This week found me revisiting one of my favorite short stories, James Joyce’s “The Dead” of Dubliners. The story chronicles a new year’s dinner hosted by two elderly sisters and their niece, told from the perspective of their nephew, Gabriel, who is the guest of honor. The story contrasts lively scenes of dancing, merriment and drunkenness, humorous teasing, and fiery contentions of a large social gathering with the cold and somber reflections of one’s own inner monologue. While the party itself is warm and festive, Gabriel’s head is much more morose, wracked by anxiety, suspicion, and feelings of inadequacy:
“‘Ladies and Gentlemen,
“It has fallen to my lot this evening, as in years past, to perform a very pleasing task but a task for which I am afraid my poor powers as a speaker are all too inadequate.”
“No, no!” said Mr. Browne.
“But, however that may be, I can only ask you tonight to take the will for the deed and to lend me your attention for a few moments while I endeavour to express to you in words what my feelings are on this occasion.'”The Dead, pg 137.
The story ends by drawing a parallel between Furey, Gretta’s dead sweetheart and Gabriel, her living husband who feels he has been competing with a ghost for her affections their entire marriage. Prior to this he ruminated on the likely demise of his Aunt Julia, and how so suddenly she could go from the lively hostess, singing at her soiree, to memory present only in the grief of her sister Kate. This sudden crossing carries into Gabriel’s imagery, conjuring a bridge between the sphere of the living and the dead, in which a divide is present that separates them from one another, just as he would like to distance himself from Furey’s influence. Yet, that is impossible once he has the knowledge of his wife’s past affair, and the story ends with a sort of solemn, but peaceful, realization that both groups share one reality, and are equalized in this co-habitation, because upon them both will fall the exact same snow, blanketing their differences.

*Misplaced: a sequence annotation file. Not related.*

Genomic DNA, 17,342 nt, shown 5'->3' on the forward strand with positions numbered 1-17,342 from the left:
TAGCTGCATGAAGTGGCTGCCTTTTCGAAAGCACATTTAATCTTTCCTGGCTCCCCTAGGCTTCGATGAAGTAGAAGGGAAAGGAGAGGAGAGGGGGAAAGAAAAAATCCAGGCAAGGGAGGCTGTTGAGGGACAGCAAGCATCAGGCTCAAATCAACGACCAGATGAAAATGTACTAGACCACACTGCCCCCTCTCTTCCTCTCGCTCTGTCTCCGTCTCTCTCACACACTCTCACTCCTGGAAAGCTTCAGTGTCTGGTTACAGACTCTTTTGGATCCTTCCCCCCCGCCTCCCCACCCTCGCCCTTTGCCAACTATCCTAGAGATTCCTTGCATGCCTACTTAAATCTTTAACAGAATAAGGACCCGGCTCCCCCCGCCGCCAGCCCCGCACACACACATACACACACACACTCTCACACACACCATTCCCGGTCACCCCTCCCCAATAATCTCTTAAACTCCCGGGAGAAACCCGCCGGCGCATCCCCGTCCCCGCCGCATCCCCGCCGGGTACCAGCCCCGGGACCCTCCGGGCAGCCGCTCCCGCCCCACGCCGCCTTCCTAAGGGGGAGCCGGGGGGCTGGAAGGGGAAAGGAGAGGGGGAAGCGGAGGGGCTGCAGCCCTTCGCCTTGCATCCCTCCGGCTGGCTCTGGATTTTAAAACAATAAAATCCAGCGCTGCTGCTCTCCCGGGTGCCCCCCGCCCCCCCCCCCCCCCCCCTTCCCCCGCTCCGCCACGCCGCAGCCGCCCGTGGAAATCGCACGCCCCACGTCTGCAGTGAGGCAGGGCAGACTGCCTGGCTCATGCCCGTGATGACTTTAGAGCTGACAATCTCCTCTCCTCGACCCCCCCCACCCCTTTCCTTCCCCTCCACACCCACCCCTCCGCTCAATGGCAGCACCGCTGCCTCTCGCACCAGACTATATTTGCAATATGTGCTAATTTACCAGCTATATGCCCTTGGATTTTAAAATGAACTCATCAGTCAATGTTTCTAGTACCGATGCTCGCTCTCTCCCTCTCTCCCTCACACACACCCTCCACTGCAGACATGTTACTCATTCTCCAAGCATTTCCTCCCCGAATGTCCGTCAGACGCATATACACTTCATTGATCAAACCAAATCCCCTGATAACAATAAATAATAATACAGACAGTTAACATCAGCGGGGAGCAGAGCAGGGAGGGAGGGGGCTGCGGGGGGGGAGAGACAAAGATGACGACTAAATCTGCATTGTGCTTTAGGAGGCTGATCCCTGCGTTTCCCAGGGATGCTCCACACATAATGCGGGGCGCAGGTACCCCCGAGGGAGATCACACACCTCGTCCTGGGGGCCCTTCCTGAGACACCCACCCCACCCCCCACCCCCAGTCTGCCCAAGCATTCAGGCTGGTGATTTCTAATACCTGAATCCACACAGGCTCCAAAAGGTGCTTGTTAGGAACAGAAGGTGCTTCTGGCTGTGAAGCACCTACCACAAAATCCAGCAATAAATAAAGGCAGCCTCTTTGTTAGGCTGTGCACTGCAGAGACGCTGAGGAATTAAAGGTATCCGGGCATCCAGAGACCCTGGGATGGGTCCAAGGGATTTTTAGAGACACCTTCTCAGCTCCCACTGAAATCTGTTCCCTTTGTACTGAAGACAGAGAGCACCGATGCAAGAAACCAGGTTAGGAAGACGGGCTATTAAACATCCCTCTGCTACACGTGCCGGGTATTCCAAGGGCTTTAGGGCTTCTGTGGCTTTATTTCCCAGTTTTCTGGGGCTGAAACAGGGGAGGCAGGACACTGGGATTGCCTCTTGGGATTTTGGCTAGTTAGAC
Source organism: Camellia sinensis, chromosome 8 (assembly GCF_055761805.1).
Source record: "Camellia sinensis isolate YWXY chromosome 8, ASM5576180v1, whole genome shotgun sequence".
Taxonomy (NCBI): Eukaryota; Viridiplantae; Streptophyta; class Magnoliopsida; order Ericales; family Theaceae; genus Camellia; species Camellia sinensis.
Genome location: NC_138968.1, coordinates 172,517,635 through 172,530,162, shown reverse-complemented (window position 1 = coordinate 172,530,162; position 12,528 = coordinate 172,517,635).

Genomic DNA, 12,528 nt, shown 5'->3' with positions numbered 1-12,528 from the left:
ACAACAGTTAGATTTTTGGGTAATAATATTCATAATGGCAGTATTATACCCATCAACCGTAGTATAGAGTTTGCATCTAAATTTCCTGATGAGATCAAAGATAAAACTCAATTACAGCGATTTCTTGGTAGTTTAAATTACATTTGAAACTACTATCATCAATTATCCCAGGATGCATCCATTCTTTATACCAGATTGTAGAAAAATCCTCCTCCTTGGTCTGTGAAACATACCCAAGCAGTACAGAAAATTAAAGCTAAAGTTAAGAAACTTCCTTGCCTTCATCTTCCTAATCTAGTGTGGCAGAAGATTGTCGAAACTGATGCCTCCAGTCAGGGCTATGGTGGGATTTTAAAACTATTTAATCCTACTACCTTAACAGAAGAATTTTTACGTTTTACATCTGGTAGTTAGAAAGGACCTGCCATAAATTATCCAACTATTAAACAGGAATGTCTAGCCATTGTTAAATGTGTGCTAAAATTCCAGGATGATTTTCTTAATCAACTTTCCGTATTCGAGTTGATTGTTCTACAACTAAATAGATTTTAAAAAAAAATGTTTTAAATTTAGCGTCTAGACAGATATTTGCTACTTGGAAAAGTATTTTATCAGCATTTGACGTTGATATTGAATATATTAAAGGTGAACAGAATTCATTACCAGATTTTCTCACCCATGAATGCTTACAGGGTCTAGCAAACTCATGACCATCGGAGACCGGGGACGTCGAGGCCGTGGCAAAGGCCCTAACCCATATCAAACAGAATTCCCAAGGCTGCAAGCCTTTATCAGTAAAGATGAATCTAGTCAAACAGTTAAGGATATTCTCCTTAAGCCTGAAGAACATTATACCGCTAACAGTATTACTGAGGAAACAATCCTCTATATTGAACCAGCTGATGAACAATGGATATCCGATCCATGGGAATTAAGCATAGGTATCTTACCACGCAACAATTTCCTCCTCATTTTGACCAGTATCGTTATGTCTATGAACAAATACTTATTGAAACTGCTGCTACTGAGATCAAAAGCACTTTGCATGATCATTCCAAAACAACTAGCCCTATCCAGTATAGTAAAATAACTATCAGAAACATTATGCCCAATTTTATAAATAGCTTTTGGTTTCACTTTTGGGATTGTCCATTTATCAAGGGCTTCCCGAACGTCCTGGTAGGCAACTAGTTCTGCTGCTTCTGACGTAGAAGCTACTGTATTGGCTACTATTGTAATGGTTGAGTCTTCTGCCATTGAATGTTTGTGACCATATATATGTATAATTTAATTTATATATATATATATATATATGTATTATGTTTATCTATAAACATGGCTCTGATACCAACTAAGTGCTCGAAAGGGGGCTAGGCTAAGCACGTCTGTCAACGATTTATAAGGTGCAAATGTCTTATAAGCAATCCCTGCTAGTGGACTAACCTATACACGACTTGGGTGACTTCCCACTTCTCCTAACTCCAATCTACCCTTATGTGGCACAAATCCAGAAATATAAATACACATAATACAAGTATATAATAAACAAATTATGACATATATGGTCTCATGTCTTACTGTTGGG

“The tears gathered more thickly in his eyes and in the partial darkness he imagined he saw the form of a young man standing under a dripping tree. Other forms were near. His soul had approached that region where dwell the vast hosts of the dead. He was conscious of, but could not apprehend, their wayward and flickering existence. His own identity was fading out into a grey impalpable world: the solid world itself, which these dead had one time reared and lived in, was dissolving and dwindling… Yes, the newspapers were right: snow was general all over Ireland. It was falling on every part of the dark central plain, on the treeless hills, falling softly upon the Bog of Allen and, farther westward, softly falling into the dark mutinous Shannon waves. It was falling, too, upon every part of the lonely churchyard on the hill where Michael Furey lay buried. It lay thickly drifted on the crooked crosses and headstones, on the spears of the little gate, on the barren thorns. His soul swooned slowly as he heard the snow falling faintly through the universe and faintly falling, like the descent of their last end, upon all the living and the dead.”The Dead, pg 152.
This presentation called to mind a similar ending from Disney Pixar’s Coco, shown below.